Editor’s Note: The topics of eating disorders and suicidal ideation are discussed in this article. The Chronicle apologizes for any discomfort this may cause.
From 2013 to 2016, almost 38% of American adolescents ages 16 to 19 said they had tried to lose weight during the past year. Forty-five percent of those adolescents were girls. I was one of them.
When I heard that WW, formerly known as Weight Watchers, was releasing a free nutrition and weight-loss app called Kurbo for kids and teens, I lost my appetite.
Dieting as a child gave me a negative relationship with food and myself. I’ve cried at dinner tables because of the guilt that comes with asking for a second portion. I’ve questioned whether I will die alone because no one could possibly find fat attractive. I’ve been afraid to go to job interviews, classes, parties and even my brother’s wedding.
While tearing it up on the dance floor at the Cleveland Botanical Garden, surrounded by the people I love, I was nervous about what people thought I looked like. I don’t think I would be hyper aware of my appearance if businesses like WW didn’t target me and other young people.
When I had suicidal ideation in January 2018, I had outbursts in the emergency room and weeks later in intensive outpatient therapy about how nobody believes me when I tell them my weight does not bother me that much. My weight was everyone’s scapegoat for my problems. If I was tired? I was told to exercise more. When my skin would break out? I wasn’t eating correctly. The American Academy of Pediatrics suggests that doctors and families avoid focusing on weight issues in teenagers, because doing so can promote disordered eating. Every symptom pointed to me being diagnosed as fat with a prescription to lose weight. And now, I automatically blame my weight and myself for everything.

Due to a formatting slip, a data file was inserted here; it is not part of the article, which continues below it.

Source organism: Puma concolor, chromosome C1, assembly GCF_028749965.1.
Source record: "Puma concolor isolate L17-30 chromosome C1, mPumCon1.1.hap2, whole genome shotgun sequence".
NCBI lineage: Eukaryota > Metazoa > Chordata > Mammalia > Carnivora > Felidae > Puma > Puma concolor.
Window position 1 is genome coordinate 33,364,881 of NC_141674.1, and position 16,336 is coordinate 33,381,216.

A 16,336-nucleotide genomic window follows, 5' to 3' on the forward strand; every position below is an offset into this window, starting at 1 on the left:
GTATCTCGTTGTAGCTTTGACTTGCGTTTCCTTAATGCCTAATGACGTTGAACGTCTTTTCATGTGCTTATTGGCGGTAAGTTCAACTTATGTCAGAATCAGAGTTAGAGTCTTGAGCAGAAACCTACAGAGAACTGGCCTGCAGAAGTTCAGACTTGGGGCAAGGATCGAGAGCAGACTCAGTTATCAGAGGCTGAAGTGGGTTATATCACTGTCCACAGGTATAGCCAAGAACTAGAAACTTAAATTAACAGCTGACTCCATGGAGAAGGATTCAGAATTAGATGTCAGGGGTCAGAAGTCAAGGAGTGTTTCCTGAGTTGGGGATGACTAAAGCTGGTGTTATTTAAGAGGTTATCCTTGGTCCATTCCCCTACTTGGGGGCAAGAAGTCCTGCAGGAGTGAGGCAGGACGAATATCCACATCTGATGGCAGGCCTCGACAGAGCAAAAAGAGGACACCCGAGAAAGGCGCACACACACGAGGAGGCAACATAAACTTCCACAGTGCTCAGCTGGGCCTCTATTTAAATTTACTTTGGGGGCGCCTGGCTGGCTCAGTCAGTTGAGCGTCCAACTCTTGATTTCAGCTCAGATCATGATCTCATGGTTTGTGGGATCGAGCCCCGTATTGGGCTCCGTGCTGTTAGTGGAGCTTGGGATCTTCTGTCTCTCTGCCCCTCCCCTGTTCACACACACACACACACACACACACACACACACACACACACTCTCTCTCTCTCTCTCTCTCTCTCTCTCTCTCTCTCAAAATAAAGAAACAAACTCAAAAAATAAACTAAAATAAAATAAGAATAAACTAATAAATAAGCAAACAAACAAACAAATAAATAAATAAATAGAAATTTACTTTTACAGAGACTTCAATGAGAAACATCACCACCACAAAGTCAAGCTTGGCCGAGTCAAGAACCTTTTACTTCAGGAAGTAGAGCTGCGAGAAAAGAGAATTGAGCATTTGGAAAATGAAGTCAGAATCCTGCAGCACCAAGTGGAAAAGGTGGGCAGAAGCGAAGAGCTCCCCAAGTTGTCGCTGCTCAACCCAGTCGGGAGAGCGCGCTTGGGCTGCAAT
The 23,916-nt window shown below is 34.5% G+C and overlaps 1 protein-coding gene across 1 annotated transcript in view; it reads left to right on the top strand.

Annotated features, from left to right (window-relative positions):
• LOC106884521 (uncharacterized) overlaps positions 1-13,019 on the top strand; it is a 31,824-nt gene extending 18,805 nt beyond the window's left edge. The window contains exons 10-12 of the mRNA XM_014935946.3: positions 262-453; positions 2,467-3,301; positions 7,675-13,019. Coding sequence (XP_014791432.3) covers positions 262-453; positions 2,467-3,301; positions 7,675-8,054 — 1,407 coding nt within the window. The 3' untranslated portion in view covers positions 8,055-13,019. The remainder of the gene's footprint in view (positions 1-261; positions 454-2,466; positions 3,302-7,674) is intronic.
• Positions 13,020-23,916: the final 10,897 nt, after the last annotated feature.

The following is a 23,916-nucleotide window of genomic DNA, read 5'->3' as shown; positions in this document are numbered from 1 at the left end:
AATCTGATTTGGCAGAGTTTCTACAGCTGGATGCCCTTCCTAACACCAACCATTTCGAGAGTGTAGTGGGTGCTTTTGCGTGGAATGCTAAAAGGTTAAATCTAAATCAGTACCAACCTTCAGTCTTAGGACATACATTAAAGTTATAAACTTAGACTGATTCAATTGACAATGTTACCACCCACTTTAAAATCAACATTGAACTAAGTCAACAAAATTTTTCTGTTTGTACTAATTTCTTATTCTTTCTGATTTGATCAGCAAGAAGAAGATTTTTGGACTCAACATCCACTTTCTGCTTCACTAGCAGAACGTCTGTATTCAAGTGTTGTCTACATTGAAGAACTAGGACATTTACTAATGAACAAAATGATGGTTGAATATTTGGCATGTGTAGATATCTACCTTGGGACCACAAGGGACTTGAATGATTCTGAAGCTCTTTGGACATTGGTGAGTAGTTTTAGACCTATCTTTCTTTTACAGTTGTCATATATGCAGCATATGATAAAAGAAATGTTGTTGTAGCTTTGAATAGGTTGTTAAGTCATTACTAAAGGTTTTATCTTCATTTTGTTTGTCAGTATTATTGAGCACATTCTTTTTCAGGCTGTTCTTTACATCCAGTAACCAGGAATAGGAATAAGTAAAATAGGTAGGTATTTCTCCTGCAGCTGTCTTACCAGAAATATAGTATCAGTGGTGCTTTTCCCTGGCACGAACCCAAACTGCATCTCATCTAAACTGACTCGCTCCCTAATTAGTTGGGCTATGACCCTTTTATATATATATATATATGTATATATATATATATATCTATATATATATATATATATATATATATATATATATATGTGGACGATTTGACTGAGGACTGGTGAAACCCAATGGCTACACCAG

This underscores that pushing teens and even children to lose weight is more harmful than beneficial. In a country where, annually, nearly 47 million adults experience mental illness, there should be more concern pertaining to mental health than weight.
I felt the repercussions from dieting at a young age, at a time when it was not really advertised as much. The fact of the matter is that my weight wasn’t bothering me, but I felt like it was bothering everyone else. I felt like a burden or an embarrassment.
With the release of Kurbo from a global company that has a varied and far reaching audience, I’m afraid for fat kids. Who knows how different my life would be if I felt as accepted as my less-fat counterparts. Coming from a former fat kid that is now an adult, don’t push fat children to lose weight. From that, they’ll gain a lot of self-love.